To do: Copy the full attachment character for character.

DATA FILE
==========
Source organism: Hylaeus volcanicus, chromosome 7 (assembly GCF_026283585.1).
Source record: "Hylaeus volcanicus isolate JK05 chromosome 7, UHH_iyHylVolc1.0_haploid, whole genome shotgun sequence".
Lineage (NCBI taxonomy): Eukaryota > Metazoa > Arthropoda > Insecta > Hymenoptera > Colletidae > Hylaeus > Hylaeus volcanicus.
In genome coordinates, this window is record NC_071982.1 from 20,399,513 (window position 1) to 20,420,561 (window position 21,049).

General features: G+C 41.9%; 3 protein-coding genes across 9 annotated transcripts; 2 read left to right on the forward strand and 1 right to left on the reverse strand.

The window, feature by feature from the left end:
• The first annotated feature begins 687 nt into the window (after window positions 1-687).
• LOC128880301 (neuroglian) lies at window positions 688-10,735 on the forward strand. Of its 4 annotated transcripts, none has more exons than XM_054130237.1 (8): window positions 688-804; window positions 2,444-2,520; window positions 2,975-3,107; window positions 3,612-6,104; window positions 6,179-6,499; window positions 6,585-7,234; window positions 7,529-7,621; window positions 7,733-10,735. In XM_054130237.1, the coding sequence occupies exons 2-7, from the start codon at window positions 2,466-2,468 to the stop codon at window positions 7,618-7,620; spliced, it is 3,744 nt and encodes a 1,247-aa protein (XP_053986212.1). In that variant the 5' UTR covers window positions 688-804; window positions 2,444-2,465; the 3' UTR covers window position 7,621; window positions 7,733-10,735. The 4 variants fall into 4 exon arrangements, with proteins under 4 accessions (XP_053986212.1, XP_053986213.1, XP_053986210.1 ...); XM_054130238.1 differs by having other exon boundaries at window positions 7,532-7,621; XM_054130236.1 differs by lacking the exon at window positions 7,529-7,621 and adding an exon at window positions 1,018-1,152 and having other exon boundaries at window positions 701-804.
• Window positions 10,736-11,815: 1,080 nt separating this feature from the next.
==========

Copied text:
Source organism: Hylaeus volcanicus, chromosome 7 (assembly GCF_026283585.1).
Source record: "Hylaeus volcanicus isolate JK05 chromosome 7, UHH_iyHylVolc1.0_haploid, whole genome shotgun sequence".
Lineage (NCBI taxonomy): Eukaryota > Metazoa > Arthropoda > Insecta > Hymenoptera > Colletidae > Hylaeus > Hylaeus volcanicus.
In genome coordinates, this window is record NC_071982.1 from 20,399,513 (window position 1) to 20,420,561 (window position 21,049).

General features: G+C 41.9%; 3 protein-coding genes across 9 annotated transcripts; 2 read left to right on the forward strand and 1 right to left on the reverse strand.

The window, feature by feature from the left end:
• The first annotated feature begins 687 nt into the window (after window positions 1-687).
• LOC128880301 (neuroglian) lies at window positions 688-10,735 on the forward strand. Of its 4 annotated transcripts, none has more exons than XM_054130237.1 (8): window positions 688-804; window positions 2,444-2,520; window positions 2,975-3,107; window positions 3,612-6,104; window positions 6,179-6,499; window positions 6,585-7,234; window positions 7,529-7,621; window positions 7,733-10,735. In XM_054130237.1, the coding sequence occupies exons 2-7, from the start codon at window positions 2,466-2,468 to the stop codon at window positions 7,618-7,620; spliced, it is 3,744 nt and encodes a 1,247-aa protein (XP_053986212.1). In that variant the 5' UTR covers window positions 688-804; window positions 2,444-2,465; the 3' UTR covers window position 7,621; window positions 7,733-10,735. The 4 variants fall into 4 exon arrangements, with proteins under 4 accessions (XP_053986212.1, XP_053986213.1, XP_053986210.1 ...); XM_054130238.1 differs by having other exon boundaries at window positions 7,532-7,621; XM_054130236.1 differs by lacking the exon at window positions 7,529-7,621 and adding an exon at window positions 1,018-1,152 and having other exon boundaries at window positions 701-804.
• Window positions 10,736-11,815: 1,080 nt separating this feature from the next.